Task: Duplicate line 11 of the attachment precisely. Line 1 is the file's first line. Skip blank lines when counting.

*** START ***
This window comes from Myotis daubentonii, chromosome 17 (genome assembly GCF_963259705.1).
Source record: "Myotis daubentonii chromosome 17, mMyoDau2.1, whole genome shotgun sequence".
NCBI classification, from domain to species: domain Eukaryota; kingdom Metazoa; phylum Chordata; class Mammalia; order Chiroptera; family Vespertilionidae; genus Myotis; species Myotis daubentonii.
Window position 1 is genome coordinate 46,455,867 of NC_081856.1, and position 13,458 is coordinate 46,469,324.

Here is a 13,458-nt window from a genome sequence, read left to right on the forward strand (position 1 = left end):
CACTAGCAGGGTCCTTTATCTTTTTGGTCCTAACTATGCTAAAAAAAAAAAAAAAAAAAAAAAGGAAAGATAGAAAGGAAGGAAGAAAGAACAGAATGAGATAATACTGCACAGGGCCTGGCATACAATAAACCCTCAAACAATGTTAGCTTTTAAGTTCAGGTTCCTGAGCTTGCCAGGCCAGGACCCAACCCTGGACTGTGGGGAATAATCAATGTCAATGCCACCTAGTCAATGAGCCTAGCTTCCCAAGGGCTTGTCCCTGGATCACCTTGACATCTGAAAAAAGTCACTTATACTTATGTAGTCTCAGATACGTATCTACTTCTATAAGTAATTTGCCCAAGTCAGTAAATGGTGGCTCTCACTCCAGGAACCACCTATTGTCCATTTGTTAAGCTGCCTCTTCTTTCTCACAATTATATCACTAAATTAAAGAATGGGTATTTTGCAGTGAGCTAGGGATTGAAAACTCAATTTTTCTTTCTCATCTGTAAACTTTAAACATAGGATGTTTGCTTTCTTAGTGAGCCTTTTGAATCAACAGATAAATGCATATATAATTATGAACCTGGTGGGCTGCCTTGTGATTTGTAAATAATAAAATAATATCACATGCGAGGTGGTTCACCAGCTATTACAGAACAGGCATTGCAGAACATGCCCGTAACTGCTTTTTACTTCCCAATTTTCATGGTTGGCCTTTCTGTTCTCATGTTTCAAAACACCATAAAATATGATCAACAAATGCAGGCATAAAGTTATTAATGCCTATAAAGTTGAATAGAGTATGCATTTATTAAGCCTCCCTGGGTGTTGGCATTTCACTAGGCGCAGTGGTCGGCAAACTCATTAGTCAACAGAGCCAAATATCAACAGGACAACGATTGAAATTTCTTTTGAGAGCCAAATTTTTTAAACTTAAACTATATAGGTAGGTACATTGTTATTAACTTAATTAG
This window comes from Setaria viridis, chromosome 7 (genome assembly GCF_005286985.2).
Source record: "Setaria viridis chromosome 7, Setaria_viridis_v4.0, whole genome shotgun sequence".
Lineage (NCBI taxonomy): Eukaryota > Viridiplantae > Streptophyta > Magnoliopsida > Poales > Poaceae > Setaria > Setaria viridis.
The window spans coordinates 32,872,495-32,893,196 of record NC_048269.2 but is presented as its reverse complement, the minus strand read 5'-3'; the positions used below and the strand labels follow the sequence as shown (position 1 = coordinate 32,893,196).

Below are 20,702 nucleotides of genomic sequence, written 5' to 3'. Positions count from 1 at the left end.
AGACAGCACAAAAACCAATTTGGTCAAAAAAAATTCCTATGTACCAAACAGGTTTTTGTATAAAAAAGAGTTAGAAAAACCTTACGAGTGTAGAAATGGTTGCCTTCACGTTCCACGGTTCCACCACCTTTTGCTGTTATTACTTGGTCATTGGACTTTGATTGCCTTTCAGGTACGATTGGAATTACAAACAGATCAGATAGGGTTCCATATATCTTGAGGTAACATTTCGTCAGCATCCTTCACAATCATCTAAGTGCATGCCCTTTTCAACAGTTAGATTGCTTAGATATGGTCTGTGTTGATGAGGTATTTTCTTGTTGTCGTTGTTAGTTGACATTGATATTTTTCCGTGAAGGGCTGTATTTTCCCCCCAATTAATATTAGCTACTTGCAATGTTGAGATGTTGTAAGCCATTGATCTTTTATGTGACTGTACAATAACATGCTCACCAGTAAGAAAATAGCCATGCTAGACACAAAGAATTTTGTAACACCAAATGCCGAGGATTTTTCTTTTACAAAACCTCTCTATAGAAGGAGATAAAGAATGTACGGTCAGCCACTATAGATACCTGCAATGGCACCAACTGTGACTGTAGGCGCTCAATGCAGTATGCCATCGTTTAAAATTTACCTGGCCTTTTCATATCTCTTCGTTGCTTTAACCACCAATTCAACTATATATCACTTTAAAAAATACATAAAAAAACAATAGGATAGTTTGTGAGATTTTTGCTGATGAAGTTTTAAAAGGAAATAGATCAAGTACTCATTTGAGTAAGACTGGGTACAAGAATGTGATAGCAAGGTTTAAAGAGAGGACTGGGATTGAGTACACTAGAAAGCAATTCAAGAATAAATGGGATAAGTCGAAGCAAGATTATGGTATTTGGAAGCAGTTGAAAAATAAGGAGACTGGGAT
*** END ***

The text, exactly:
Below are 20,702 nucleotides of genomic sequence, written 5' to 3'. Positions count from 1 at the left end.